Highlands & Islands

£30m to take Dounreay material by rail to Cumbria

Dounreay
Image caption Dounreay in Caithness is being demolished in a £2.6bn project

Radioactive material could be moved from Dounreay in Caithness to Sellafield in Cumbria by rail at a cost of £30m, according to a new report.

The Nuclear Decommissioning Authority (NDA) said there was a "clear and compelling" case to deal with the breeder material at Sellafield.

Dounreay is being demolished at a cost of £2.6bn.

Dounreay Site Restoration Limited (DSRL) said the first of 44 tonnes of fuel could be moved in early 2012.

In the report, the NDA said managing the material at Sellafield, rather than dealing with it at Dounreay, was its preferred option.

The authority has estimated the cost of preparing it for transportation by rail at £30m.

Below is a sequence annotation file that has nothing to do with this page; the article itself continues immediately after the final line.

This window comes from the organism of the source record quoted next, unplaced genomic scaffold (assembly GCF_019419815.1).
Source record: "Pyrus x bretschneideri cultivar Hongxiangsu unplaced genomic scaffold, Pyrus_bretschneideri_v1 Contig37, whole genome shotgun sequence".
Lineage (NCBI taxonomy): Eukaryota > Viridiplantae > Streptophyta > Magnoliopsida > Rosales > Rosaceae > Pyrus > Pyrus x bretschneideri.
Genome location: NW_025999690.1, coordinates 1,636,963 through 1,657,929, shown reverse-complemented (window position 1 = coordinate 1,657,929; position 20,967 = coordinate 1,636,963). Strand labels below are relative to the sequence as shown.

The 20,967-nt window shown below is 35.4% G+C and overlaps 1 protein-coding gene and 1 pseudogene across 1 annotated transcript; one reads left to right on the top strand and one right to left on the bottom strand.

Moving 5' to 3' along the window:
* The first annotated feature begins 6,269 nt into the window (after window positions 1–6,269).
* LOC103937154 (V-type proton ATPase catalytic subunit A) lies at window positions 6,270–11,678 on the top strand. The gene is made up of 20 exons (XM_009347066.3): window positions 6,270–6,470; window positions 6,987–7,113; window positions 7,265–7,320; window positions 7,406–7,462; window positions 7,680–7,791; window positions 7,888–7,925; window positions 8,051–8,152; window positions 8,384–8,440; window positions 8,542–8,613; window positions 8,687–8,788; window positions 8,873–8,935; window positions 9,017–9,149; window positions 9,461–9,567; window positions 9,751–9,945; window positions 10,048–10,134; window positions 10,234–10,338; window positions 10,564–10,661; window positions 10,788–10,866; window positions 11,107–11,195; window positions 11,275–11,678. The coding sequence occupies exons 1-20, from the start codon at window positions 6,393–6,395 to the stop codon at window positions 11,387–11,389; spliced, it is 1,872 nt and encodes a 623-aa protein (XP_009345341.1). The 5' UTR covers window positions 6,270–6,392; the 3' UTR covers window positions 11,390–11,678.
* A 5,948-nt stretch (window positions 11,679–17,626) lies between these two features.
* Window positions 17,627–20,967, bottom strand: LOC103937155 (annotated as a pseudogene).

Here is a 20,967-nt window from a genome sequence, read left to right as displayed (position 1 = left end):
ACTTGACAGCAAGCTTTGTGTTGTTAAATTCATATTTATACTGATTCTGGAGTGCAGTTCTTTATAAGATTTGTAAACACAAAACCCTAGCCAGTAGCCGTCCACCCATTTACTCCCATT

It would cost about a further £30m to mix the breeder with a fuel at Sellafield.

Dounreay does not have the means of reprocessing the breeder material and the process of immobilising and disposing of it in Caithness would cost about £65m, the NDA has reported.

The material was used in a nuclear power experiment at Dounreay later abandoned following the discovery of oil and gas in the North Sea.

It provided a means of converting uranium to plutonium for the generation of electricity.

In its report, the NDA said: "The breeder material is not classified as a fuel, as it does not take part in the nuclear 'core' reaction and is not converted into fission products but neither is it waste.

"This is why, to avoid confusion, it is referred to as 'material'."

"The breeder material is radioactive, but much less so than fuel since it does not contain large amounts of fission products, and it has also been cooled since 1977."

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